Stanley Baran, Ph.D., Professor of Communication at Bryant University, who has spent over 45 years in the communication field, knows the fundamentals (and principles) of success when it comes to communication. Baran is co-author along with Dennis K. Davis, Professor Emeritus of Communication at Penn State University, of "Introduction to Mass Communication: Media Literacy and Culture" (New York: McGraw-Hill) and is author of "Mass Communication Theory: Foundations, Ferment, and Future" (New York: Oxford University Press). Considered to be the seminal and leading textbooks on communication theory, these texts are now entering their 11th and 8th editions of publication, respectively, due for release in 2021.
The founding chair of Bryant's Communication department, Baran’s research has garnered him recognition in the field, success which also extends to the classroom. He has won numerous awards for excellence in teaching, including during the nine years he taught at the University of Texas at Austin. He has been teaching students at Bryant for over 19 years.
What, if anything, about communication theory has changed since the original publication of his textbooks? We recently put that question to Professor Baran:
1. The theory of mass communication—has anything changed?
The biggest changes have come from the rapid and near-universal diffusion of the Internet and smartphones. Content is no longer “pushed” onto audiences; they “pull” what they want when and where they want it. Gone, too, are the intermediaries, editors and other professionals concerned about an outlet’s reputation, giving voice to a wider array of perspectives, but with far less, often necessary, curating. Mass communication has changed; so theory must change as well.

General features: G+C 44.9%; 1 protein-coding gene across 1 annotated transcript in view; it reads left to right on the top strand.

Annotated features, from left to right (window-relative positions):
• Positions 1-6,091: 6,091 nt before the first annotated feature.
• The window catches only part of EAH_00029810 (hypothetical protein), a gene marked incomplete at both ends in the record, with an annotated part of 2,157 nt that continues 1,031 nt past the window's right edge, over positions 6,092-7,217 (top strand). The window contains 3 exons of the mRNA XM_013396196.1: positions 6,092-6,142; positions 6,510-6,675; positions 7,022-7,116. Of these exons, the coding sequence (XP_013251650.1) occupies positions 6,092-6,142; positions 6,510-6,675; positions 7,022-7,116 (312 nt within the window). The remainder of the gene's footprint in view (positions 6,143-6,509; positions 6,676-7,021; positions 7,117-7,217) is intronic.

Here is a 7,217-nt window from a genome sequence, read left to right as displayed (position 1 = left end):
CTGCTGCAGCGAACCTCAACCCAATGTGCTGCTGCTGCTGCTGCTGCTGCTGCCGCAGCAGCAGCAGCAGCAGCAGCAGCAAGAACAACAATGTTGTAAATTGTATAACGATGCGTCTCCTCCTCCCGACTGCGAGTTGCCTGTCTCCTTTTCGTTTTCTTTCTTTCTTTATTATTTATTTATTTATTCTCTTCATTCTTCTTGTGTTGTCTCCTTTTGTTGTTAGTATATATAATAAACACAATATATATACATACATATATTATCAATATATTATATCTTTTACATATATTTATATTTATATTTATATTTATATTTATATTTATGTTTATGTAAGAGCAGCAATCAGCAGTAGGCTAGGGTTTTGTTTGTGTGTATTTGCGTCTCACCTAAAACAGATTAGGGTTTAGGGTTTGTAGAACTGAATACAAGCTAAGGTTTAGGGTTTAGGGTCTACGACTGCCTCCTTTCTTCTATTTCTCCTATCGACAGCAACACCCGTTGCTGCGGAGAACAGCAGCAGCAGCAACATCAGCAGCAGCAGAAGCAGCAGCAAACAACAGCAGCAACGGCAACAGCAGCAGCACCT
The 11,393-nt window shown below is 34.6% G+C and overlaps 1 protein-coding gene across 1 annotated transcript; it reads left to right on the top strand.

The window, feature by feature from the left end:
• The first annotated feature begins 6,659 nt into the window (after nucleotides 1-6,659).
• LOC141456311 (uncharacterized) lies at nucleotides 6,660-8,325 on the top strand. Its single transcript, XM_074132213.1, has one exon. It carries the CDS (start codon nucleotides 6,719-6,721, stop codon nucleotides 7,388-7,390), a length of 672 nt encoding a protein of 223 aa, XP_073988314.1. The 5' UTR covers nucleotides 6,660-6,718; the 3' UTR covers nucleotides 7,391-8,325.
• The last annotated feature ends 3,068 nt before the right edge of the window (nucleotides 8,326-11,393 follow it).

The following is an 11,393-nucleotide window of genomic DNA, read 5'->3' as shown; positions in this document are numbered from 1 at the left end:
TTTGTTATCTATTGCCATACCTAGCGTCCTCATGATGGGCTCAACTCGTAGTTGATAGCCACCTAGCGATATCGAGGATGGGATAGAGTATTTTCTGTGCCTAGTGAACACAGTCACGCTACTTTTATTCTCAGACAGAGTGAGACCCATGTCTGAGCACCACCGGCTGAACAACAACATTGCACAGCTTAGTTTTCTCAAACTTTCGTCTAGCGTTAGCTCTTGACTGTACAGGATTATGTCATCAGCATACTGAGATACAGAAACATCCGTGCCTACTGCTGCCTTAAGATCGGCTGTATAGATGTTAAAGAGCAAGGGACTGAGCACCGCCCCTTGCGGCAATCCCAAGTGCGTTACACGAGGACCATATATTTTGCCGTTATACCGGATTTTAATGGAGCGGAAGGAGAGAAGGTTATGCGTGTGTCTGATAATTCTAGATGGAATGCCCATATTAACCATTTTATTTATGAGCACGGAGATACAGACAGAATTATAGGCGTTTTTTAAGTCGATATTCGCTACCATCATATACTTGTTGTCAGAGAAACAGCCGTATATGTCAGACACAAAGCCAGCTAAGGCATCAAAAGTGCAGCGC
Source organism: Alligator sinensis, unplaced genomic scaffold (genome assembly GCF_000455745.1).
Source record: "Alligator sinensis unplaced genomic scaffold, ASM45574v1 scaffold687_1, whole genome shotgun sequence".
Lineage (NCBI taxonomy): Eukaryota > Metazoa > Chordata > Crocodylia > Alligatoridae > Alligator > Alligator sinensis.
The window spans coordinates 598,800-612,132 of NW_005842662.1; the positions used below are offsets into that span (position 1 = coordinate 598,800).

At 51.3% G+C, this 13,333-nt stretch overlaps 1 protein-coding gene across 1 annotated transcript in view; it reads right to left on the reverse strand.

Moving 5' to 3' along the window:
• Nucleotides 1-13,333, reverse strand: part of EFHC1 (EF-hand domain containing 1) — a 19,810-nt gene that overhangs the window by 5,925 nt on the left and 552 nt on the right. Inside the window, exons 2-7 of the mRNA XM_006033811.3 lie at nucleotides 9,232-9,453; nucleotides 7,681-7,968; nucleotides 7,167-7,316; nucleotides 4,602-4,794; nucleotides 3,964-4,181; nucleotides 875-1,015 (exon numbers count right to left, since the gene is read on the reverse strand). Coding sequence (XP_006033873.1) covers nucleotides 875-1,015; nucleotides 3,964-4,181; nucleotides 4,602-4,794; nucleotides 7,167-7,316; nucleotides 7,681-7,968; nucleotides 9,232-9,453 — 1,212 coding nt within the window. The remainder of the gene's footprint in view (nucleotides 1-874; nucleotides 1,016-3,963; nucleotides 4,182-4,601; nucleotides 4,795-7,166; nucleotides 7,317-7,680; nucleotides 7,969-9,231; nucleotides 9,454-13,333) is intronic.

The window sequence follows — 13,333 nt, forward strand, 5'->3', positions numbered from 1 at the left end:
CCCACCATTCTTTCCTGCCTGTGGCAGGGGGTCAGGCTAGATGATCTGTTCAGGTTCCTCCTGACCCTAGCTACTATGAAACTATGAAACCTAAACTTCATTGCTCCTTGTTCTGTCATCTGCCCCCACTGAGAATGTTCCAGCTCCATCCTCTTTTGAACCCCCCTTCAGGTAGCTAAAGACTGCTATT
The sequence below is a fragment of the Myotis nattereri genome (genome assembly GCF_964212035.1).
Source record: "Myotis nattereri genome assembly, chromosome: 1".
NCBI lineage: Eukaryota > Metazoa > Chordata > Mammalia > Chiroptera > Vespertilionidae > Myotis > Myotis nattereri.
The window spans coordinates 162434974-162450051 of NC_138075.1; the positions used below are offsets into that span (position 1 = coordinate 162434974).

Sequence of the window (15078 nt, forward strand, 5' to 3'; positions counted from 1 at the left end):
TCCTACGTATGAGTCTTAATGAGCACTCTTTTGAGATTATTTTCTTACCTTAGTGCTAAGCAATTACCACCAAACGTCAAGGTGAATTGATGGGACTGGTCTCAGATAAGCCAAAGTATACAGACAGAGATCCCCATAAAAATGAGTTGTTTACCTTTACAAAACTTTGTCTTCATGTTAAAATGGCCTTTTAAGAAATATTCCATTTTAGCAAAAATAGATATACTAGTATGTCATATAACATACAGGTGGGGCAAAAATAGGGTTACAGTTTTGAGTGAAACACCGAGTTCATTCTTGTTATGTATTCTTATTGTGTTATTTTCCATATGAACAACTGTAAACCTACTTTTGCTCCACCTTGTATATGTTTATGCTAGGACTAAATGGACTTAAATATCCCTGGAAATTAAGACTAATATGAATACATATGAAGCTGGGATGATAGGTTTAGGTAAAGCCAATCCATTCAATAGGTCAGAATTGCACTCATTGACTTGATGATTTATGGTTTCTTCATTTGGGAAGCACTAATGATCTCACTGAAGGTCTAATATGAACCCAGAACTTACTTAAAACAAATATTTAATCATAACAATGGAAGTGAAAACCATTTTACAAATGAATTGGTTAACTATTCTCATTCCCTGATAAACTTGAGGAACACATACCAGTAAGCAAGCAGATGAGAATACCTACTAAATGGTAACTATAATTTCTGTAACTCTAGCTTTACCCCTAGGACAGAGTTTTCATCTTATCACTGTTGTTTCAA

2. The books have had many editions and are still the leading texts in the field. In your opinion, what factors have made them so successful?
I write in the second person…“You will notice….” or “Your consumption has changed.” And I use the Socratic method, for example, “If you think it is OK for a school to censor a book because of parents’ complaints, whose complaints should the school consider, the most sensitive parent, the most intolerant?”
3. What do the books give students a deeper understanding of? How do they help prepare students for work in the mass communication field, and become successful contributors of society?
Look at my books’ subtitles: "Media Literacy and Culture"; "Foundations, Ferment and Future"; "Perception, Meaning and Identity." All suggest that readers are central to building the cultures (work and beyond) that they occupy; they are the creators of their futures; and they must make meaning for themselves if they are to develop personally meaningful identities. I want them to understand how much power, how much agency they have in creating their destinies.